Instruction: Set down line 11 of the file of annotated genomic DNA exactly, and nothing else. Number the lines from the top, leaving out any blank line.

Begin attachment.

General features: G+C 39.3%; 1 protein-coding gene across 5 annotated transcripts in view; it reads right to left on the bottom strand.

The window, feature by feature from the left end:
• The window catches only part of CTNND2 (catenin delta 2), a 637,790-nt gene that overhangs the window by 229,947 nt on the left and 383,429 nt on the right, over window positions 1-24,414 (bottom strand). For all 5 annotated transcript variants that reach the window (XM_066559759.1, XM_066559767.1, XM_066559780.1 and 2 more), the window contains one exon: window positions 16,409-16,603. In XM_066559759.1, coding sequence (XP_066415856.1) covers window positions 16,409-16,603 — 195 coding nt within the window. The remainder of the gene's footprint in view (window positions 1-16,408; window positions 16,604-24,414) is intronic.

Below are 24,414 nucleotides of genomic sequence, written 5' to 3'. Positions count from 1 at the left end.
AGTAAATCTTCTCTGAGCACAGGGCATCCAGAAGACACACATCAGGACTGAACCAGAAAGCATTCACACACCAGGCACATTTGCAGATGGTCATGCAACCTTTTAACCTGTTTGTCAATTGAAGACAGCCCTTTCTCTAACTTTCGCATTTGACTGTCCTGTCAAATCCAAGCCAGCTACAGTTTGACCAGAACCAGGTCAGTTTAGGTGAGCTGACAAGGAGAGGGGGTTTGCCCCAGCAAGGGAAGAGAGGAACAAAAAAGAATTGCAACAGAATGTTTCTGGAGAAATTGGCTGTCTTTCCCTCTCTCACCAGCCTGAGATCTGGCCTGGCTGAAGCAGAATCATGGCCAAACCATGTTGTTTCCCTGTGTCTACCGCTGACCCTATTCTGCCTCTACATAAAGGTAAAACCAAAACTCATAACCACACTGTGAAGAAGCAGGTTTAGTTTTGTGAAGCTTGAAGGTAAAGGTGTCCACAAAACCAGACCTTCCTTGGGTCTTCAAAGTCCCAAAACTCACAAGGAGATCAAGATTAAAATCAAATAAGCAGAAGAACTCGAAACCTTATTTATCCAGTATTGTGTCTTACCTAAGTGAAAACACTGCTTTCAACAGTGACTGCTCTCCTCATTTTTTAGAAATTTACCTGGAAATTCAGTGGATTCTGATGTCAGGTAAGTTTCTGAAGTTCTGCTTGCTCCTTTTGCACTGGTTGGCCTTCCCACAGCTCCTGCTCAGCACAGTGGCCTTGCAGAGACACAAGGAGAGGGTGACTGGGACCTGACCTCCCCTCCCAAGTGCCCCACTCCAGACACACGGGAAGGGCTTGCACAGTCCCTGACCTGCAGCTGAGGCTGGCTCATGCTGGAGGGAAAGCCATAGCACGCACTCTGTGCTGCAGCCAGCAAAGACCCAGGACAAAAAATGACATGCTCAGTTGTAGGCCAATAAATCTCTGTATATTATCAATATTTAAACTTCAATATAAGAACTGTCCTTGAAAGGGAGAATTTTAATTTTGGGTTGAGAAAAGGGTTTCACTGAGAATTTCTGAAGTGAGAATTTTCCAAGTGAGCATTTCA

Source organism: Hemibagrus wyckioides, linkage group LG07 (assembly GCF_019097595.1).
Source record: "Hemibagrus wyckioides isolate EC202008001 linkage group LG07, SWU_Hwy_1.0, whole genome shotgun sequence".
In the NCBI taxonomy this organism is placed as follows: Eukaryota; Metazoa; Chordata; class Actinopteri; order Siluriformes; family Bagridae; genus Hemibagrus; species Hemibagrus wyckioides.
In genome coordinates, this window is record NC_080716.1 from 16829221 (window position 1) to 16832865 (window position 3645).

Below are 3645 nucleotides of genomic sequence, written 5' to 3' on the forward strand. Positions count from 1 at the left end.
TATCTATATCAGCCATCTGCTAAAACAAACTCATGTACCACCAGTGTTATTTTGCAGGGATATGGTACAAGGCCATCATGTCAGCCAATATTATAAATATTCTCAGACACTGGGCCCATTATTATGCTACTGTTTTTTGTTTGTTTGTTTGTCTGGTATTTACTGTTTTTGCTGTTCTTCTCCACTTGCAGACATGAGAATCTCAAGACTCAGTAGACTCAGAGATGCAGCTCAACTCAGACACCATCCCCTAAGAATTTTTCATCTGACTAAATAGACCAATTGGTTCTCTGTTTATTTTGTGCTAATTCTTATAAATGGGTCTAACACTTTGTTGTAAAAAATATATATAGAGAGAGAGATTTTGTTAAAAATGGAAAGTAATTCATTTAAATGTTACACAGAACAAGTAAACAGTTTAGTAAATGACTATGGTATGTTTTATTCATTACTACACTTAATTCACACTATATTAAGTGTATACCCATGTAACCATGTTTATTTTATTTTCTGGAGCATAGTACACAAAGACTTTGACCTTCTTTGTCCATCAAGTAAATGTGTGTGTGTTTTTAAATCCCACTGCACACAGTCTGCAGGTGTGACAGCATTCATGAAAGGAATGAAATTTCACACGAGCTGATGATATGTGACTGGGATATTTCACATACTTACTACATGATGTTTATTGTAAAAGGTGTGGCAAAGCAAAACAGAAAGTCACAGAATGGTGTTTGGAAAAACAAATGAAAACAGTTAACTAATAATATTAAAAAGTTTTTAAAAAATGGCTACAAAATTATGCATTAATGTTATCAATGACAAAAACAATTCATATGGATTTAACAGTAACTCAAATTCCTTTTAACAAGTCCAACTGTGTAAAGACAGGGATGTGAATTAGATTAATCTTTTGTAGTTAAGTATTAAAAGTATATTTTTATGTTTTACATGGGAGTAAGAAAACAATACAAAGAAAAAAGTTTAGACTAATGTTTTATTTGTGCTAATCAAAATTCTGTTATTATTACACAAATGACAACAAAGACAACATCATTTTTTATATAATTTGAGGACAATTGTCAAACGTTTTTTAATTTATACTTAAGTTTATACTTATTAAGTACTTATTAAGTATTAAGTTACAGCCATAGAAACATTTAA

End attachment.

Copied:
TATCTATATCAGCCATCTGCTAAAACAAACTCATGTACCACCAGTGTTATTTTGCAGGGATATGGTACAAGGCCATCATGTCAGCCAATATTATAAATATTCTCAGACACTGGGCCCATTATTATGCTACTGTTTTTTGTTTGTTTGTTTGTCTGGTATTTACTGTTTTTGCTGTTCTTCTCCACTTGCAGACATGAGAATCTCAAGACTCAGTAGACTCAGAGATGCAGCTCAACTCAGACACCATCCCCTAAGAATTTTTCATCTGACTAAATAGACCAATTGGTTCTCTGTTTATTTTGTGCTAATTCTTATAAATGGGTCTAACACTTTGTTGTAAAAAATATATATAGAGAGAGAGATTTTGTTAAAAATGGAAAGTAATTCATTTAAATGTTACACAGAACAAGTAAACAGTTTAGTAAATGACTATGGTATGTTTTATTCATTACTACACTTAATTCACACTATATTAAGTGTATACCCATGTAACCATGTTTATTTTATTTTCTGGAGCATAGTACACAAAGACTTTGACCTTCTTTGTCCATCAAGTAAATGTGTGTGTGTTTTTAAATCCCACTGCACACAGTCTGCAGGTGTGACAGCATTCATGAAAGGAATGAAATTTCACACGAGCTGATGATATGTGACTGGGATATTTCACATACTTACTACATGATGTTTATTGTAAAAGGTGTGGCAAAGCAAAACAGAAAGTCACAGAATGGTGTTTGGAAAAACAAATGAAAACAGTTAACTAATAATATTAAAAAGTTTTTAAAAAATGGCTACAAAATTATGCATTAATGTTATCAATGACAAAAACAATTCATATGGATTTAACAGTAACTCAAATTCCTTTTAACAAGTCCAACTGTGTAAAGACAGGGATGTGAATTAGATTAATCTTTTGTAGTTAAGTATTAAAAGTATATTTTTATGTTTTACATGGGAGTAAGAAAACAATACAAAGAAAAAAGTTTAGACTAATGTTTTATTTGTGCTAATCAAAATTCTGTTATTATTACACAAATGACAACAAAGACAACATCATTTTTTATATAATTTGAGGACAATTGTCAAACGTTTTTTAATTTATACTTAAGTTTATACTTATTAAGTACTTATTAAGTATTAAGTTACAGCCATAGAAACATTTAA